What's Your Good News? Send to author@janfields.com -- be sure to put "good news" in the subject line since I get a lot of book announcements due to the review work I do. So I don't want your good news to slip through the cracks.
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9. For All Subscribers

Many of our enews issues are being blocked from getting to all of our subscribers. It can be difficult to convince your email provider that you truly want to receive this enews. Therefore we've created a list of directions to make it easier for you find the exact steps to ensure the enews always makes it to your inbox.

Please, check out this link http://institutechildrenslit.com/email_whitelist_instructions.htm for specific directions to ensure you get every issue of the Children's Writers eNews.

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To Unsubscribe from the email version of Children's Writers eNews, go to
http://www.institutechildrenslit.com/rx/email_updates_unsubscribe.shtml
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To have your address changed, email author@janfields.com and do the following:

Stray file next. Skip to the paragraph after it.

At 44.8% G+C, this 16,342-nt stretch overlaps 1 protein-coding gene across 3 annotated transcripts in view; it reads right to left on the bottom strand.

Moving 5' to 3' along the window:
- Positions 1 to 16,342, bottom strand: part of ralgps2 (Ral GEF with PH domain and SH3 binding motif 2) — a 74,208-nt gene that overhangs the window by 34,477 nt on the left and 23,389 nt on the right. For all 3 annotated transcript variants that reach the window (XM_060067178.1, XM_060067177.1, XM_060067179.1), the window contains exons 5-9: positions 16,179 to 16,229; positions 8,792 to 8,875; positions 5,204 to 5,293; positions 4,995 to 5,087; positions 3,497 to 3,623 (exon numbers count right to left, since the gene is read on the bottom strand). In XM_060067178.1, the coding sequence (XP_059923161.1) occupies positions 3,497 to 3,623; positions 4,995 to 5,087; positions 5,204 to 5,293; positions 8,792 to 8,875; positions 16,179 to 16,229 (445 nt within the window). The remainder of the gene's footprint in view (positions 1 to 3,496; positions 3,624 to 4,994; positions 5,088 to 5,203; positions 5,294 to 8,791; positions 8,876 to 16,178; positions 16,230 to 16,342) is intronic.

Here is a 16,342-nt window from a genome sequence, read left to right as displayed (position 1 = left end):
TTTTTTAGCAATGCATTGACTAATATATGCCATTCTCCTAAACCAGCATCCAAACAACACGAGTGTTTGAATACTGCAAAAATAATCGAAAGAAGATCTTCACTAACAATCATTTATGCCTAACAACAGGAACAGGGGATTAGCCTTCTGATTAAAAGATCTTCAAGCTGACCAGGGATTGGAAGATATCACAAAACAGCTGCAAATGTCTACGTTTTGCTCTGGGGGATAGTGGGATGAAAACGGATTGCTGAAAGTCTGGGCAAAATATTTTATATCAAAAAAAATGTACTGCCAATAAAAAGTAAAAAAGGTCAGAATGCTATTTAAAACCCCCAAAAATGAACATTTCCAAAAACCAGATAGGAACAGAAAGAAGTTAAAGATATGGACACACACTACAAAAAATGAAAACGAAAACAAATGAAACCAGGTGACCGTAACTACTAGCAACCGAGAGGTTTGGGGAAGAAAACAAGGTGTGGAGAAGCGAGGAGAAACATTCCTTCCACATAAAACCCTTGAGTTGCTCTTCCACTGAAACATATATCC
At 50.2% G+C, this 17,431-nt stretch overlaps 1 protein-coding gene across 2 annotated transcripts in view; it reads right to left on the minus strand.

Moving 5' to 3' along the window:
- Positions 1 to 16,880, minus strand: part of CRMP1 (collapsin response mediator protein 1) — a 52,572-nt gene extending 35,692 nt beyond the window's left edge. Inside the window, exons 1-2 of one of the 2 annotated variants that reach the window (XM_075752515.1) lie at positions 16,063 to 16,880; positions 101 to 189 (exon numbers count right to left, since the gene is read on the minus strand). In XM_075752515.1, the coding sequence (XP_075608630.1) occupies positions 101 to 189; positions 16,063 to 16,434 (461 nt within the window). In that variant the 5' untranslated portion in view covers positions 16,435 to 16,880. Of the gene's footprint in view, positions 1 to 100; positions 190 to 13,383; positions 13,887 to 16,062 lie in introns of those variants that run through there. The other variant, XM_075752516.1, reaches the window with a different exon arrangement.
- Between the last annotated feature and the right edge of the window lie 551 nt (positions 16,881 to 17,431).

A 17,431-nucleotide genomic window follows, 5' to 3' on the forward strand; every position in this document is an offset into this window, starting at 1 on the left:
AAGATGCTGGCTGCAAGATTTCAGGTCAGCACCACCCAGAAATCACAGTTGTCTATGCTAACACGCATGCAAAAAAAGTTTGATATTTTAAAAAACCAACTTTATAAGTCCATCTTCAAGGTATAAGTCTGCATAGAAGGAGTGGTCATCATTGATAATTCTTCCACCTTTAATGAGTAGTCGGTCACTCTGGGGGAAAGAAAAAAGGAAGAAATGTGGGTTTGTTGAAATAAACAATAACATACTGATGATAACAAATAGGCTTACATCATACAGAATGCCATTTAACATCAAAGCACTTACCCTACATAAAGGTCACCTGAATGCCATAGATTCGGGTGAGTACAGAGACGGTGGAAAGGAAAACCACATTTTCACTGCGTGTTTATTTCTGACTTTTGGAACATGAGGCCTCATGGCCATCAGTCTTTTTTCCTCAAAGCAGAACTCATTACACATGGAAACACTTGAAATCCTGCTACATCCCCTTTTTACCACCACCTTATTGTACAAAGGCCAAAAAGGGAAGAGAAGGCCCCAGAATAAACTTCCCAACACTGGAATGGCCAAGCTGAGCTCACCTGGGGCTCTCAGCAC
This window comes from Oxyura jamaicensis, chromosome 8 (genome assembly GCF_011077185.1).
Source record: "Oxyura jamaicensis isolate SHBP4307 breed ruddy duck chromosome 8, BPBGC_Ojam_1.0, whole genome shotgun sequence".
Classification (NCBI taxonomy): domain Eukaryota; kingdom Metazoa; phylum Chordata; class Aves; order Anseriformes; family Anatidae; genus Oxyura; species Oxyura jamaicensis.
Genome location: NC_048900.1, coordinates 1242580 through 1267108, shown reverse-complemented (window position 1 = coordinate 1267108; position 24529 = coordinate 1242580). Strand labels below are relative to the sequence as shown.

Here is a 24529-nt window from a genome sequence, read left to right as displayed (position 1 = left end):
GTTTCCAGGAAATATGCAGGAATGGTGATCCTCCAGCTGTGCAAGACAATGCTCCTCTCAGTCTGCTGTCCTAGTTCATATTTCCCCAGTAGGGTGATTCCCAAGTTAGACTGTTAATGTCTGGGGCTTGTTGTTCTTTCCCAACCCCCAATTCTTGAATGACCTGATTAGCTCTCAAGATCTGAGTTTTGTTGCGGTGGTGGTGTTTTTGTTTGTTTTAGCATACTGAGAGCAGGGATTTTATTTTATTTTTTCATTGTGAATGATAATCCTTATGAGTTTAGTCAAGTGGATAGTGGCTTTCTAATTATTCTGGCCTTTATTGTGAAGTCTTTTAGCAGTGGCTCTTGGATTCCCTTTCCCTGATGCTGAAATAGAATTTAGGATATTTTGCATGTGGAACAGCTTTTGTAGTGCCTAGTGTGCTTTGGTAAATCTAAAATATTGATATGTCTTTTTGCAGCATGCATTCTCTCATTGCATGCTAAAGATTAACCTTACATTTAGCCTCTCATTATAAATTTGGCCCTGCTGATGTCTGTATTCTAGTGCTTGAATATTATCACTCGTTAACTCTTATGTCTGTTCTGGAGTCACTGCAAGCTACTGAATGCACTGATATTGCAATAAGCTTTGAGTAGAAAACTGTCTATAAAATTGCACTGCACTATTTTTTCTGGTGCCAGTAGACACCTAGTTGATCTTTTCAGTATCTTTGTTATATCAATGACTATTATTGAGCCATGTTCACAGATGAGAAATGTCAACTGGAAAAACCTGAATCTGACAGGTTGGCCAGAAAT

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3. DO NOT send me a mass mailing that you sent to everyone in your address book that just tells me your new email. I won't know what you want me to do or if it's really for me at all. And I'll probably just delete it.

 96 
 on: October 08, 2014, 11:36:24 PM 
Started by KatieC - Last post by salex
Very good post, Katie.

I used to do a lot of interviews, and they always gave me the jitters. Doing all the background research, writing down the questions, visualizing the expert in his underwear, it all helped. But sometimes my mind got so involved in the explanations of the answers that I forgot to jot the information down. Having to call back to clarify points taught me to ask if I could record the interview. Everyone said yes. No more callbacks.

 97 
 on: October 08, 2014, 07:18:59 PM 
Started by KatieC - Last post by sarakay
Great post, Katie!

 98 
 on: October 08, 2014, 02:52:13 PM 
Started by KatieC - Last post by jojocookie
I read the post and left a comment. Thank you for sharing!

Getting over the jitters, well. . . I've got lots to work on.

 99 
 on: October 08, 2014, 02:48:24 PM 
Started by KatieC - Last post by KatieC
 Grin